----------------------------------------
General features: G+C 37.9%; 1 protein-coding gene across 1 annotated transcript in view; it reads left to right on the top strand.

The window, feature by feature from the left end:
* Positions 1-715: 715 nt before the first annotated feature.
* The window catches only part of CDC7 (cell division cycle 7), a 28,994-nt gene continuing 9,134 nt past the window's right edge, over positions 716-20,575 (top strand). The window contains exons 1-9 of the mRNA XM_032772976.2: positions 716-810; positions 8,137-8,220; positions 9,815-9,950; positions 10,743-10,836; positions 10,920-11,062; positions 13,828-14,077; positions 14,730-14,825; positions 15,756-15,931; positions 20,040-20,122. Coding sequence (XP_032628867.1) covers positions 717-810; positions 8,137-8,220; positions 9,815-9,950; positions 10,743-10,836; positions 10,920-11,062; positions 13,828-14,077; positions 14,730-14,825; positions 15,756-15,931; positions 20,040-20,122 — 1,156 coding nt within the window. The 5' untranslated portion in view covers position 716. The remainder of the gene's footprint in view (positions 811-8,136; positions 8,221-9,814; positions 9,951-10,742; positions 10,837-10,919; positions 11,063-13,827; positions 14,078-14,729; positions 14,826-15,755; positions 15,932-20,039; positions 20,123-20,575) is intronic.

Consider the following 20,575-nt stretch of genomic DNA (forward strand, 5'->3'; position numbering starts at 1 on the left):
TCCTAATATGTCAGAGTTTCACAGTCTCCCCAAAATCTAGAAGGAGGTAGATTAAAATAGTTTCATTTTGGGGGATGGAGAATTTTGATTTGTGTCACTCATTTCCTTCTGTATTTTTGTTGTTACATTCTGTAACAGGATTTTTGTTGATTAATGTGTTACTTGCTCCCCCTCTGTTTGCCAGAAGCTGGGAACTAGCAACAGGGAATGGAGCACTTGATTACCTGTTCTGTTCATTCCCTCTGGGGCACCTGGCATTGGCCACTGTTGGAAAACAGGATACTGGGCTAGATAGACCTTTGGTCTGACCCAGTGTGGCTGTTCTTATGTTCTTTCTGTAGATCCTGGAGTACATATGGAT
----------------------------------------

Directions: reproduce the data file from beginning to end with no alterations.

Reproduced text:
General features: G+C 37.9%; 1 protein-coding gene across 1 annotated transcript in view; it reads left to right on the top strand.

The window, feature by feature from the left end:
* Positions 1-715: 715 nt before the first annotated feature.
* The window catches only part of CDC7 (cell division cycle 7), a 28,994-nt gene continuing 9,134 nt past the window's right edge, over positions 716-20,575 (top strand). The window contains exons 1-9 of the mRNA XM_032772976.2: positions 716-810; positions 8,137-8,220; positions 9,815-9,950; positions 10,743-10,836; positions 10,920-11,062; positions 13,828-14,077; positions 14,730-14,825; positions 15,756-15,931; positions 20,040-20,122. Coding sequence (XP_032628867.1) covers positions 717-810; positions 8,137-8,220; positions 9,815-9,950; positions 10,743-10,836; positions 10,920-11,062; positions 13,828-14,077; positions 14,730-14,825; positions 15,756-15,931; positions 20,040-20,122 — 1,156 coding nt within the window. The 5' untranslated portion in view covers position 716. The remainder of the gene's footprint in view (positions 811-8,136; positions 8,221-9,814; positions 9,951-10,742; positions 10,837-10,919; positions 11,063-13,827; positions 14,078-14,729; positions 14,826-15,755; positions 15,932-20,039; positions 20,123-20,575) is intronic.

Consider the following 20,575-nt stretch of genomic DNA (forward strand, 5'->3'; position numbering starts at 1 on the left):
TCCTAATATGTCAGAGTTTCACAGTCTCCCCAAAATCTAGAAGGAGGTAGATTAAAATAGTTTCATTTTGGGGGATGGAGAATTTTGATTTGTGTCACTCATTTCCTTCTGTATTTTTGTTGTTACATTCTGTAACAGGATTTTTGTTGATTAATGTGTTACTTGCTCCCCCTCTGTTTGCCAGAAGCTGGGAACTAGCAACAGGGAATGGAGCACTTGATTACCTGTTCTGTTCATTCCCTCTGGGGCACCTGGCATTGGCCACTGTTGGAAAACAGGATACTGGGCTAGATAGACCTTTGGTCTGACCCAGTGTGGCTGTTCTTATGTTCTTTCTGTAGATCCTGGAGTACATATGGAT